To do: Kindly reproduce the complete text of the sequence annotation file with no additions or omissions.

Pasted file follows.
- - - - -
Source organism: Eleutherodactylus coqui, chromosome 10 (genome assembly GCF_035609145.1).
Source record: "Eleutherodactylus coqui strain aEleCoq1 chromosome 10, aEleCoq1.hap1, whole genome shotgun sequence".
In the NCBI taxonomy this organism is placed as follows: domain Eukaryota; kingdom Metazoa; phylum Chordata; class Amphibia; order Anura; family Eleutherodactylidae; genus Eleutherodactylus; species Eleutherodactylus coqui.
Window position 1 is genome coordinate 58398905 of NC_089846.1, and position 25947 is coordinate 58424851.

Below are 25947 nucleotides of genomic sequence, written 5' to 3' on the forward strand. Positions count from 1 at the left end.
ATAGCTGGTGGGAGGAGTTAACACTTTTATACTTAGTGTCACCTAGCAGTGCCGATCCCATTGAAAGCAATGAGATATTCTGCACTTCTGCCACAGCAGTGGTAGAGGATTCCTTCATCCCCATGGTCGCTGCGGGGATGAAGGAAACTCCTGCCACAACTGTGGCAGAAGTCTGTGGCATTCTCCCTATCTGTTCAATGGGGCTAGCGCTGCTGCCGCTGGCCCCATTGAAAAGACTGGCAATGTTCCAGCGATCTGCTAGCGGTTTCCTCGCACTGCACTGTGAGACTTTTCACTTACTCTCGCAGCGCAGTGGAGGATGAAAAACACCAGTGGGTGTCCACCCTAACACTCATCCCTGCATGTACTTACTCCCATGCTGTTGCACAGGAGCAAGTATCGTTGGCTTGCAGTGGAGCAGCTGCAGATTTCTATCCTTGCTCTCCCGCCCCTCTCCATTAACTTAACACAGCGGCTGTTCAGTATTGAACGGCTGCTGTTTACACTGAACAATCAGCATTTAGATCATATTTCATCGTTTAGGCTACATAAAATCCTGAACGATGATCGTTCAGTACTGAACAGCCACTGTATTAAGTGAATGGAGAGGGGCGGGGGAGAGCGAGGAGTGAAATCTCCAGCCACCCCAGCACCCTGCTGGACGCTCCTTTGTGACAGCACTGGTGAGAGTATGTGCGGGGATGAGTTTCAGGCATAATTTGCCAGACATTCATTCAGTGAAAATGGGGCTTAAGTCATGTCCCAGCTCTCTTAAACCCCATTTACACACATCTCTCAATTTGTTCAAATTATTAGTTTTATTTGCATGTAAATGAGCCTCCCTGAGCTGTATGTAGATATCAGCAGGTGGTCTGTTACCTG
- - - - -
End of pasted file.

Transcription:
Source organism: Eleutherodactylus coqui, chromosome 10 (genome assembly GCF_035609145.1).
Source record: "Eleutherodactylus coqui strain aEleCoq1 chromosome 10, aEleCoq1.hap1, whole genome shotgun sequence".
In the NCBI taxonomy this organism is placed as follows: domain Eukaryota; kingdom Metazoa; phylum Chordata; class Amphibia; order Anura; family Eleutherodactylidae; genus Eleutherodactylus; species Eleutherodactylus coqui.
Window position 1 is genome coordinate 58398905 of NC_089846.1, and position 25947 is coordinate 58424851.

Below are 25947 nucleotides of genomic sequence, written 5' to 3' on the forward strand. Positions count from 1 at the left end.
ATAGCTGGTGGGAGGAGTTAACACTTTTATACTTAGTGTCACCTAGCAGTGCCGATCCCATTGAAAGCAATGAGATATTCTGCACTTCTGCCACAGCAGTGGTAGAGGATTCCTTCATCCCCATGGTCGCTGCGGGGATGAAGGAAACTCCTGCCACAACTGTGGCAGAAGTCTGTGGCATTCTCCCTATCTGTTCAATGGGGCTAGCGCTGCTGCCGCTGGCCCCATTGAAAAGACTGGCAATGTTCCAGCGATCTGCTAGCGGTTTCCTCGCACTGCACTGTGAGACTTTTCACTTACTCTCGCAGCGCAGTGGAGGATGAAAAACACCAGTGGGTGTCCACCCTAACACTCATCCCTGCATGTACTTACTCCCATGCTGTTGCACAGGAGCAAGTATCGTTGGCTTGCAGTGGAGCAGCTGCAGATTTCTATCCTTGCTCTCCCGCCCCTCTCCATTAACTTAACACAGCGGCTGTTCAGTATTGAACGGCTGCTGTTTACACTGAACAATCAGCATTTAGATCATATTTCATCGTTTAGGCTACATAAAATCCTGAACGATGATCGTTCAGTACTGAACAGCCACTGTATTAAGTGAATGGAGAGGGGCGGGGGAGAGCGAGGAGTGAAATCTCCAGCCACCCCAGCACCCTGCTGGACGCTCCTTTGTGACAGCACTGGTGAGAGTATGTGCGGGGATGAGTTTCAGGCATAATTTGCCAGACATTCATTCAGTGAAAATGGGGCTTAAGTCATGTCCCAGCTCTCTTAAACCCCATTTACACACATCTCTCAATTTGTTCAAATTATTAGTTTTATTTGCATGTAAATGAGCCTCCCTGAGCTGTATGTAGATATCAGCAGGTGGTCTGTTACCTG